Monday, 3 February 2014

Arts Award - Reviewing Arts Events (The Day of the Doctor)

I am a huge Doctor Who fan. I have posters. I have the box sets. I have a TARDIS dressing gown, a sonic screwdriver, and even a model of Matt Smith in his Who get-up. I love Doctor Who. And I would say that I was excited for the 50th Anniversary special more than anything else that I'd ever seen.

And it did not disappoint.

The Day of the Doctor was a brilliantly written, impressively directed, and very important episode of Doctor Who. The writing was particularly inspired, and balancing so many plot threads so perfectly is no mean feat. The episode started with Clara and the Eleventh Doctor being carried off to the Tower of London in the TARDIS. This was an unnecessary, but ultimately very fun scene, that did make me laugh. The Doctor was shown a painting of his home planet, Gallifrey, being destroyed. Thanks to a very clever plot device in which real places can be locked inside a painting, we get a beautiful 3D effect of the painting that really does stand out.

The Tenth Doctor, meanwhile, is in Elizabethan England, and hanging out with ol' Liz herself. He seems to believe that she is in fact a Zygon, a shapeshifting alien, leading him to hurl a few unpleasant insults her ... She isn't a Zygon. But their horse is! This was a ridiculous introduction for the Tenth Doctor that was really quite good. Although, I was not that big a fan of Gwen Page as Elizabeth, and I think a better actress could have been used. She didn't do a very good job of disguising her Welsh accent. In fact, I'd go as far as saying that she was my least favourite part of the whole thing.

John Hurt as an earlier incarnation of the Doctor was amazing, and he contrasted brilliantly with the younger and more fun-loving 10th and 11th Doctors. A simply astounding actor, he is able to tell you a thousand things with just one look. But I can't not mention the impeccable Matt Smith, who holds his own against his comparitively more experienced co-stars, David Tennant and John Hurt. His portrayal of the character will be remembered for many years to come, and rightfully so - it's one of the best! The 'banter' between Smith and Tennant were joyful to watch, and I laughed out loud a number of times.

This story changed the past and future of the show forever, and it was exciting to watch. It was especially exciting to watch in a room filled with Doctor Who fans, in a building filled with Doctor Who fans, on a planet filled with Doctor Who fans, as we all watched exactly the same episode simultaneously. We all experienced it together, and it was a really great moment, that I will remember for a long time.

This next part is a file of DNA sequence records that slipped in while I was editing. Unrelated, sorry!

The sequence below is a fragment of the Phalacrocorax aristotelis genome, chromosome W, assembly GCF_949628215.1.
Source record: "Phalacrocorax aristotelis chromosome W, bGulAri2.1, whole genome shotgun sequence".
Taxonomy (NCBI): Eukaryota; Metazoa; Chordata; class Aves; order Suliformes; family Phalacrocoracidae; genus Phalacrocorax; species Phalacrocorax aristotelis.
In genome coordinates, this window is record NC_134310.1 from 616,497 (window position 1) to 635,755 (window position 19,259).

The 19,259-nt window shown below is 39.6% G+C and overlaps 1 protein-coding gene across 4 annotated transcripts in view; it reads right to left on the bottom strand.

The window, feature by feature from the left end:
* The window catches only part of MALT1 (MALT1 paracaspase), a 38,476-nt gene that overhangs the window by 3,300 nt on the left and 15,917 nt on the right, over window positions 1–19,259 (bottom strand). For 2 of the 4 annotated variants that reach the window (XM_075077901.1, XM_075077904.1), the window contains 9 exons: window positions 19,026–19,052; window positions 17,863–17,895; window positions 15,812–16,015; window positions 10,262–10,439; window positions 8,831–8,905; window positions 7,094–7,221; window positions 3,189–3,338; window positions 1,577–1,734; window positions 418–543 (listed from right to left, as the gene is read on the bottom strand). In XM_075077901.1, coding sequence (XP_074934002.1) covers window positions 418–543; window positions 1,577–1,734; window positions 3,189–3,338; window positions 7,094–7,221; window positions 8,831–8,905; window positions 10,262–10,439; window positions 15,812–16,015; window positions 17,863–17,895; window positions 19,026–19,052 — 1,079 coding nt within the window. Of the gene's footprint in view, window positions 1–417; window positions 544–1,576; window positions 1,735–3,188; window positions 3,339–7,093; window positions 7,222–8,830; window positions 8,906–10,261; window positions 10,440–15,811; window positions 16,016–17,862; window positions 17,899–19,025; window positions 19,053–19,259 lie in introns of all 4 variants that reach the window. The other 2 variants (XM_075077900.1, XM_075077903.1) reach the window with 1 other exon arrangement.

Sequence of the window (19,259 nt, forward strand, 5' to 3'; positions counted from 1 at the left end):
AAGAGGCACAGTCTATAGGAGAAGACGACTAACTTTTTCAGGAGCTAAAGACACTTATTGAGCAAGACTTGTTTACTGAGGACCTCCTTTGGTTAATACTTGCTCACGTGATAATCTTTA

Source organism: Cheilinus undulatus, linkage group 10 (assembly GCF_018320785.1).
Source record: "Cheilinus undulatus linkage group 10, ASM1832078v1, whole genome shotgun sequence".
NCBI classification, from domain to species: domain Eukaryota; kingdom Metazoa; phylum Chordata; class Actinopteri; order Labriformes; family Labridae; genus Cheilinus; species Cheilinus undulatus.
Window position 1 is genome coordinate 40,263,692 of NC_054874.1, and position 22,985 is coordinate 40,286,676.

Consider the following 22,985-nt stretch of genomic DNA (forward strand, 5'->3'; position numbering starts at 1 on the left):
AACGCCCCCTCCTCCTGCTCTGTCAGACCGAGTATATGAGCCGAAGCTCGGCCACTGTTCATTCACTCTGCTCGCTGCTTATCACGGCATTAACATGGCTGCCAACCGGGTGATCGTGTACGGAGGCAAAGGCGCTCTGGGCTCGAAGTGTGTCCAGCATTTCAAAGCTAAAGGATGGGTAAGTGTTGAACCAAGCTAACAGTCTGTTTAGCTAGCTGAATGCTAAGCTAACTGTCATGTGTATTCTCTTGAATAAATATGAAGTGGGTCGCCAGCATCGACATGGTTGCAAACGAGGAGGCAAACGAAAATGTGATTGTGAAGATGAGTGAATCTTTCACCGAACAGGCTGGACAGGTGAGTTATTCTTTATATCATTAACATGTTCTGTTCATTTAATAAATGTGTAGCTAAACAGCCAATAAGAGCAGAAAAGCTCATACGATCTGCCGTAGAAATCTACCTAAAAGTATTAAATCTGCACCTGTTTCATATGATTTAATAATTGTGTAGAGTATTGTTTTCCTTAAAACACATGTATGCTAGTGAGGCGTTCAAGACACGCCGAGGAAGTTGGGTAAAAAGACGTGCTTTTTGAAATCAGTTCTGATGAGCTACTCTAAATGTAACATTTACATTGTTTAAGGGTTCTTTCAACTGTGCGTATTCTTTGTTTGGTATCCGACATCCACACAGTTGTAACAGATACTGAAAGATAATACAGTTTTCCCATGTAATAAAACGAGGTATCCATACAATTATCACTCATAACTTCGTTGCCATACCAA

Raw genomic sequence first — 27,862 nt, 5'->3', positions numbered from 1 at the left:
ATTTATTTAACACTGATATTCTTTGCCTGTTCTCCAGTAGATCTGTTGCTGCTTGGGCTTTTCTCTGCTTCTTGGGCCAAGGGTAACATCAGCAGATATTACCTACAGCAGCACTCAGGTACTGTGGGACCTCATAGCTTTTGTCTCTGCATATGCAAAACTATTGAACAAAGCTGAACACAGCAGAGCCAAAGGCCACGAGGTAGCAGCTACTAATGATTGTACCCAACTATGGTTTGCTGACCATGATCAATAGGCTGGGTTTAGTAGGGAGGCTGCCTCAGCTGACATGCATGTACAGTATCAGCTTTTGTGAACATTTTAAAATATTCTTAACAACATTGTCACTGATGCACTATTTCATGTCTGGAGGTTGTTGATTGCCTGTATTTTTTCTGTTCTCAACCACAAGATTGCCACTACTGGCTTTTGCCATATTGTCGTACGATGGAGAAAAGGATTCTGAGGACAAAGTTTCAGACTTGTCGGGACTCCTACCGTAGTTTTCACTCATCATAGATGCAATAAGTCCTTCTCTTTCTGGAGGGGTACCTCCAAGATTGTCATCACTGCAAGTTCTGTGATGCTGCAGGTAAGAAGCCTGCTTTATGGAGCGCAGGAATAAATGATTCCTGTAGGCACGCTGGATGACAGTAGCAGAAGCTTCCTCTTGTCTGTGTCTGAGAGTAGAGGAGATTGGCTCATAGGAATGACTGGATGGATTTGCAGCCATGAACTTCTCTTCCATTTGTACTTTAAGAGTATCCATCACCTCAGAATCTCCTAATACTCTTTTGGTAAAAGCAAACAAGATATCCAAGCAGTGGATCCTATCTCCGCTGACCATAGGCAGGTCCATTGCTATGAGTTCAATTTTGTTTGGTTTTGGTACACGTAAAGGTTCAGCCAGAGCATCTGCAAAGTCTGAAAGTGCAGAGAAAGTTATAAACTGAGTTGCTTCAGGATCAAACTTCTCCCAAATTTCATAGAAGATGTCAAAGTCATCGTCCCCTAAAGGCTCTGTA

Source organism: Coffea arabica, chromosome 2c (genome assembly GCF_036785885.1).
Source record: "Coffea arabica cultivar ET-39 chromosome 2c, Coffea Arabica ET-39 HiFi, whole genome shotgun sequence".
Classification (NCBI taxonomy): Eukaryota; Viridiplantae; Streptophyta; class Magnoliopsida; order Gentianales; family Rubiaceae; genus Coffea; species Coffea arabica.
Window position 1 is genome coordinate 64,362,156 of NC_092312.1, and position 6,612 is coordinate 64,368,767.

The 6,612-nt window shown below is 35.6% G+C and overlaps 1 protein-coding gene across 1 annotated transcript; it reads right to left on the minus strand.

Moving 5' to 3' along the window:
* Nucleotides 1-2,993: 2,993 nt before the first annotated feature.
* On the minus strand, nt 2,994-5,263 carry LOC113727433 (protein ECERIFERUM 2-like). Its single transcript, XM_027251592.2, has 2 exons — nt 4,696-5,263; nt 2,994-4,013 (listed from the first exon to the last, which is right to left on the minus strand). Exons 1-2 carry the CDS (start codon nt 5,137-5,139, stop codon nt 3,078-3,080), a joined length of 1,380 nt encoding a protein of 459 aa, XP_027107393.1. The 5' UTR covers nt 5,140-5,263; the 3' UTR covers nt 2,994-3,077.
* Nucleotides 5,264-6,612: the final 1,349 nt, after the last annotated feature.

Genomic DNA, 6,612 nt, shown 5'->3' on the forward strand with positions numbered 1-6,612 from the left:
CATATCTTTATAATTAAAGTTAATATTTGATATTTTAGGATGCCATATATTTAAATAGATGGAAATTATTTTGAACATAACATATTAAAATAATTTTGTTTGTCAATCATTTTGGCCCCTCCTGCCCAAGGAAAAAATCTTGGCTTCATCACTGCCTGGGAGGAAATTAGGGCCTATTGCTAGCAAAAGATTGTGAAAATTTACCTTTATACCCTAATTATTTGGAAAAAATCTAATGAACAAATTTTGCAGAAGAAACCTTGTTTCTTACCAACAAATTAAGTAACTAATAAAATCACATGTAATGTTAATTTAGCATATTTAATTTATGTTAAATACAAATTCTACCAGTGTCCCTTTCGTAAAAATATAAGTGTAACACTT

Suitable for everyone, this is one of the most amazing events I've ever been a part of. A 10/10.

Arts Award - Reviewing Arts Events (Gravity)

Gravity is a film like no other. I can't say I've seen many films that I could honestly say were completely different from anything I'd seen before. Gravity was an overwhelming experience, and one of my favourite films of 2013. I saw the film in 3D.

I'd heard all of the hype surrounding Gravity, but I for some reason wasn't hyped for it myself. I went to see it on a whim. I went into the cinema with no idea what to expect, having not even seen a trailer for it. I think that may have improved my viewing, not knowing what to expect. Whilst I thought the film was very tense and exciting, I would say that it would be more suited to slightly older teenagers and adults than children, as it was not a very conventional film. I would expect children to get slightly bored. I'd suggest that anyone aged 16+ would be able to enjoy this film.

Anyway, onto the review. We'll start with the cinematography - it's stunning. This is my favourite section of the film. Filled with super extreme long shots to emphasise how alone the main characters are. There are a lot of subtle things I noticed, such as how these establishing shots will be facing towards the Earth in scenes that reflect the characters' humanity, and out into the desolation of space when emphasising their loneliness. The whole first 17 minutes or so is all one continuous shot, and it is beautiful.

The sound is used to great effect too, building up tension by slowly building up the intensity of the music. And then abruptly cutting out, jarring you and reminding you of the unknown nature of space. The sound of breathing is also really significant in this film, as it is used to show when the characters are stressed. When they're stressed the breathing is fast, when they're calm the breathing is slow. It's a simple, yet brilliant little detail that just adds to the film.

The plot is the only slightly weak point in the film, and whilst I would say it's my least favourite part of the film, I don't think that matters. That's not what this film is about. It's supposed to be a very physical experience, and it was. I've never felt so immersed in a film, never so invested in a character. And Sandra Bullock's performance is really damn good.

Overall, a phenomenal film. I'd give it a 9/10.